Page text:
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Defining a Sphere


Date: Thu, 01 Dec 1994 22:27:38 -0400 (EDT)
From: Kendall
Subject: Sphere

Dear Dr. Math,  My math teacher asked me to send you this math question.
There seems to be different information about spheres in our old math book
and our new one.  

        Addison-Wesley _Mathematics_ 1987 shows:
        A sphere has Zero flat faces, Zero vertices, Zero straight edges,
        Zero curved edges and ONE curved face.
 
        Harcourt Brace Jovanovich _Mathematics Plus_ 1992 shows:
        The same information EXCEPT it says ZERO curved faces.

Is one right and the other wrong or has someone made a change? My teacher
needs to know which way it should be taught. 

Thank you in advance for your help.

- Kendall


Date: 7 Dec 1994 01:35:35 GMT
From: Dr. Math
Subject: Re: Sphere

Hello there Kendall!

Many mathematicians have intense debates over how to define objects like
this.  The problem is that nobody is right and nobody is wrong, since you
can define anything you want to define, and then you see what those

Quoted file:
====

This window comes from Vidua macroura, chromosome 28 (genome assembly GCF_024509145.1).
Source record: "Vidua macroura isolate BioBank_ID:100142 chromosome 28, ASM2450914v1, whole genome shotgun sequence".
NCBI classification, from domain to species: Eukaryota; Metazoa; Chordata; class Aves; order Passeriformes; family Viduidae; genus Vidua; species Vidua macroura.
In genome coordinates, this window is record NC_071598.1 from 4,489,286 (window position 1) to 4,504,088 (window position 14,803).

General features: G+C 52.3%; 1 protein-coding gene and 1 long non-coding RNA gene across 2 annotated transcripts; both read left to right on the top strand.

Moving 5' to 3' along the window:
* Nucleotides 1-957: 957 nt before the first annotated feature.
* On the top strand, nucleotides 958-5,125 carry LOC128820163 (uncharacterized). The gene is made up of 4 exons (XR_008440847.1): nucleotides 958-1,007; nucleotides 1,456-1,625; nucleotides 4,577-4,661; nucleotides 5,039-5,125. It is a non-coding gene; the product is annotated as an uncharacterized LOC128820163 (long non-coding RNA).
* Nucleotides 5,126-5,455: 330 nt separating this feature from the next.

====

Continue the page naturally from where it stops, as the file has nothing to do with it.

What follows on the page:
definitions give you.

I must admit, I tend to agree with the first definition of the sphere,
because when I look at a sphere, I see a curved face.  When I try to
picture the sphere they described with ZERO curved faces, I have a tough
time with it.  It doesn't make sense to me.

Of course, I have an entirely different definition of sphere that I like. 
I define it as the set of points that are equidistant from a given point. 
That point is the center of the sphere.

So it's kind of a matter of personal preference, since every good
definition of something is equivalent to every other good definition of it.

I hope this helps the debate.
    
Associated Topics:
Elementary Definitions
Elementary Geometry
Elementary Three-Dimensional Geometry

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